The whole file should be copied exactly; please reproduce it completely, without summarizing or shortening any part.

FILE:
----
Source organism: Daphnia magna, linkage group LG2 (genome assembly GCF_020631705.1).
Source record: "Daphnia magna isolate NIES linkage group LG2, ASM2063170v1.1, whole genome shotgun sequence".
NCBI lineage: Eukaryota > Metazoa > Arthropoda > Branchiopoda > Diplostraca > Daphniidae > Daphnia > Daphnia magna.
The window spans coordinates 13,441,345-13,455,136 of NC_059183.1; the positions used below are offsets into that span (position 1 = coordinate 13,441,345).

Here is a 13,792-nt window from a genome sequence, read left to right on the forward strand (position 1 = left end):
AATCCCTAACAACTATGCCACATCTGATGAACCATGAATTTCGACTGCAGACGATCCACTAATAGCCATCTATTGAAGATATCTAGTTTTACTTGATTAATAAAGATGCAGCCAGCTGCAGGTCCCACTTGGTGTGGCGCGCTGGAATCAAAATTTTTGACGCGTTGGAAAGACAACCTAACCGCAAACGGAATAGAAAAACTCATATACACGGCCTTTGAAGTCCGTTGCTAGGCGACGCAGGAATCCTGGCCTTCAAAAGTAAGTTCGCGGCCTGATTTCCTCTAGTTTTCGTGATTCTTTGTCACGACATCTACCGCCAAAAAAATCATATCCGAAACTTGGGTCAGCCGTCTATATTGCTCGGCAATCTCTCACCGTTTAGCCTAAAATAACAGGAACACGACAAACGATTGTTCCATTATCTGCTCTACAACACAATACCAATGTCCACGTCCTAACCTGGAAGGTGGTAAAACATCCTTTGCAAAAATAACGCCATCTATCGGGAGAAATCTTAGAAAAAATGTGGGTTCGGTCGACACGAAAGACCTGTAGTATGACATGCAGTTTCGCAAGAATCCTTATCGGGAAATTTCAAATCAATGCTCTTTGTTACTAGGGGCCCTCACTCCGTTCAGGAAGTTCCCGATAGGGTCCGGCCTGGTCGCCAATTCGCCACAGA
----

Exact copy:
Source organism: Daphnia magna, linkage group LG2 (genome assembly GCF_020631705.1).
Source record: "Daphnia magna isolate NIES linkage group LG2, ASM2063170v1.1, whole genome shotgun sequence".
NCBI lineage: Eukaryota > Metazoa > Arthropoda > Branchiopoda > Diplostraca > Daphniidae > Daphnia > Daphnia magna.
The window spans coordinates 13,441,345-13,455,136 of NC_059183.1; the positions used below are offsets into that span (position 1 = coordinate 13,441,345).

Here is a 13,792-nt window from a genome sequence, read left to right on the forward strand (position 1 = left end):
AATCCCTAACAACTATGCCACATCTGATGAACCATGAATTTCGACTGCAGACGATCCACTAATAGCCATCTATTGAAGATATCTAGTTTTACTTGATTAATAAAGATGCAGCCAGCTGCAGGTCCCACTTGGTGTGGCGCGCTGGAATCAAAATTTTTGACGCGTTGGAAAGACAACCTAACCGCAAACGGAATAGAAAAACTCATATACACGGCCTTTGAAGTCCGTTGCTAGGCGACGCAGGAATCCTGGCCTTCAAAAGTAAGTTCGCGGCCTGATTTCCTCTAGTTTTCGTGATTCTTTGTCACGACATCTACCGCCAAAAAAATCATATCCGAAACTTGGGTCAGCCGTCTATATTGCTCGGCAATCTCTCACCGTTTAGCCTAAAATAACAGGAACACGACAAACGATTGTTCCATTATCTGCTCTACAACACAATACCAATGTCCACGTCCTAACCTGGAAGGTGGTAAAACATCCTTTGCAAAAATAACGCCATCTATCGGGAGAAATCTTAGAAAAAATGTGGGTTCGGTCGACACGAAAGACCTGTAGTATGACATGCAGTTTCGCAAGAATCCTTATCGGGAAATTTCAAATCAATGCTCTTTGTTACTAGGGGCCCTCACTCCGTTCAGGAAGTTCCCGATAGGGTCCGGCCTGGTCGCCAATTCGCCACAGA